are the uses and possibilities of video? Our tendency is to think
of video as a story-telling device (comedy or drama), or a public
service delivery device (propaganda), and at its worst, a way to sell
products through commercials. There is also video as a means of documentation
that usually begins and ends with taping school life such as football
games or talent shows or family events such as celebrations or vacations.
Usually the vision of curriculum for a high school video class is
largely formed and limited by the culture of mass-media (spectacular
and commodity culture) and tends to reflect that culture without critique.
This project began with a discussion of the modern and postmodern
practice of installation art. Through stills and texts of artworks,
students were introduced to the art of Tony Oursler and Adrian Piper
in which video is an integral part of an art installation.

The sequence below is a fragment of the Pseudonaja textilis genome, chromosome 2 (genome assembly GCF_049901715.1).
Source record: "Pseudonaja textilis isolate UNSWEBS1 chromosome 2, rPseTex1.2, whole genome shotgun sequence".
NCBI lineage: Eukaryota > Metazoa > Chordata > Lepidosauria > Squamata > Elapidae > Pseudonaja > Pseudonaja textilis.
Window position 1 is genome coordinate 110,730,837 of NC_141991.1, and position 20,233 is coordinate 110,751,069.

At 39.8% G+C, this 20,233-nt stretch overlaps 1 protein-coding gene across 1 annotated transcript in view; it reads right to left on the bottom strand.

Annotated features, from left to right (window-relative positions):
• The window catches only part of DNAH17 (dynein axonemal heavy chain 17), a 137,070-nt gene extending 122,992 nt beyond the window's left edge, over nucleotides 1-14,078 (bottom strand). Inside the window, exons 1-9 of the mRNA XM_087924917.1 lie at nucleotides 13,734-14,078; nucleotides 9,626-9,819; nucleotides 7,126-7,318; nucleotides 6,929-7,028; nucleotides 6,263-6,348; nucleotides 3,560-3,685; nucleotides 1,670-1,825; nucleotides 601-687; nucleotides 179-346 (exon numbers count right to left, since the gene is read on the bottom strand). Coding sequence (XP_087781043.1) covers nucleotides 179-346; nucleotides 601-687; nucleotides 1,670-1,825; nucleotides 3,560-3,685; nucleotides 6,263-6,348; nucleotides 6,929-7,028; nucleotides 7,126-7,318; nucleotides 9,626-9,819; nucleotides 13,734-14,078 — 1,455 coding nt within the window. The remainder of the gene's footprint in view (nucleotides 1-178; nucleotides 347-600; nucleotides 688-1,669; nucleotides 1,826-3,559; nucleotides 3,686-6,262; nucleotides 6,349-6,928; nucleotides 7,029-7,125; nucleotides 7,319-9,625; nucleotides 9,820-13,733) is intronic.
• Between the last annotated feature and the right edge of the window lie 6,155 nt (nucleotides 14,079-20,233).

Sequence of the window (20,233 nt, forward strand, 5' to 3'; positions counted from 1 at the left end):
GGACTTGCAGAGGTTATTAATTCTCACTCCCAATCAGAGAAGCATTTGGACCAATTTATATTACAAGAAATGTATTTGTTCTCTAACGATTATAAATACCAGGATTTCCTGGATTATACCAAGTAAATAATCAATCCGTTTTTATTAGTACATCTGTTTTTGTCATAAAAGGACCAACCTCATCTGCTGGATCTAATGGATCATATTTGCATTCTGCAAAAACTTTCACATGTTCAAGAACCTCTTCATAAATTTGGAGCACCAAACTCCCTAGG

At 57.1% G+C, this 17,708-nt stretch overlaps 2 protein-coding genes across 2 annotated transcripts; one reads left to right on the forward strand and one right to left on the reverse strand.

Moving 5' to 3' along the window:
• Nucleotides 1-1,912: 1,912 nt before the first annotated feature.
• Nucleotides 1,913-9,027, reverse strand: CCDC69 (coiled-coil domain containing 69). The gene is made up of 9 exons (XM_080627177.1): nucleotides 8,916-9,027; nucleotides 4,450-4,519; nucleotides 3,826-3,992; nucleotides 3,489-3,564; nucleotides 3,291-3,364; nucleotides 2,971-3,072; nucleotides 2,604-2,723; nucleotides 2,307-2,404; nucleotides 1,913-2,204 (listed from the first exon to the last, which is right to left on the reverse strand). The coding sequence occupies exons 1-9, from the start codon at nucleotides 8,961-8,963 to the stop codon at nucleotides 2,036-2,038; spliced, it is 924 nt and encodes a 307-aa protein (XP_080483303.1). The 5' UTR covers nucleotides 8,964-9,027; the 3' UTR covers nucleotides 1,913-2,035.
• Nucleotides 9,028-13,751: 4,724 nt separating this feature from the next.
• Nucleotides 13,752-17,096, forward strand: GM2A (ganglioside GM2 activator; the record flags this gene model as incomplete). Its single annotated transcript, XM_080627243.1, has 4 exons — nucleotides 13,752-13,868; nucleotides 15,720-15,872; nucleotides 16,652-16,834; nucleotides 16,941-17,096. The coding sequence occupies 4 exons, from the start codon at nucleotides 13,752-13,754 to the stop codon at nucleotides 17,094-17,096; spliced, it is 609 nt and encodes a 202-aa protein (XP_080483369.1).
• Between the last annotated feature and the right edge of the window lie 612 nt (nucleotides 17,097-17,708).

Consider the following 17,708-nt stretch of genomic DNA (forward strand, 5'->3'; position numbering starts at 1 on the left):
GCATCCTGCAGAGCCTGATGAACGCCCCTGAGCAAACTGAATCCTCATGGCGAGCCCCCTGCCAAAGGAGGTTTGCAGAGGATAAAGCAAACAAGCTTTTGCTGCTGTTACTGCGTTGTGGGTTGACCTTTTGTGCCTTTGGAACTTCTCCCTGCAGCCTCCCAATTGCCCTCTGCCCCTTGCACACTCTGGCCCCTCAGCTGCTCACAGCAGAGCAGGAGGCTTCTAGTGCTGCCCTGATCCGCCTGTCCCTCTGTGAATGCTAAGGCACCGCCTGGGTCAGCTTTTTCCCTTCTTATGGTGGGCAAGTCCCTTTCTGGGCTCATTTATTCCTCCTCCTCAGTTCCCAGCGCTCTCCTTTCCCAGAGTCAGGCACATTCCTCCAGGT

The class then talked about the school art show and the way it transforms
the school lobby. This created the opportunity to define and vividly
describe for students the concept of site-specific art.
The video art installation transformed the school show. Many students
commented on how the video work made the show seem cooler.
Rather than being a collection of individual artworks, the collaborative
installation foregrounded the notion that students can use art to
comment on and effect the environment in which they learn. The success
of the installation was largely due to the students' commitment to
create something real (art).
Many schools are adding video classes to the high school curricula.
Will these classes just teach students to mimic mainstream media
or will they empower students to explore alternate potentials of
this powerful medium?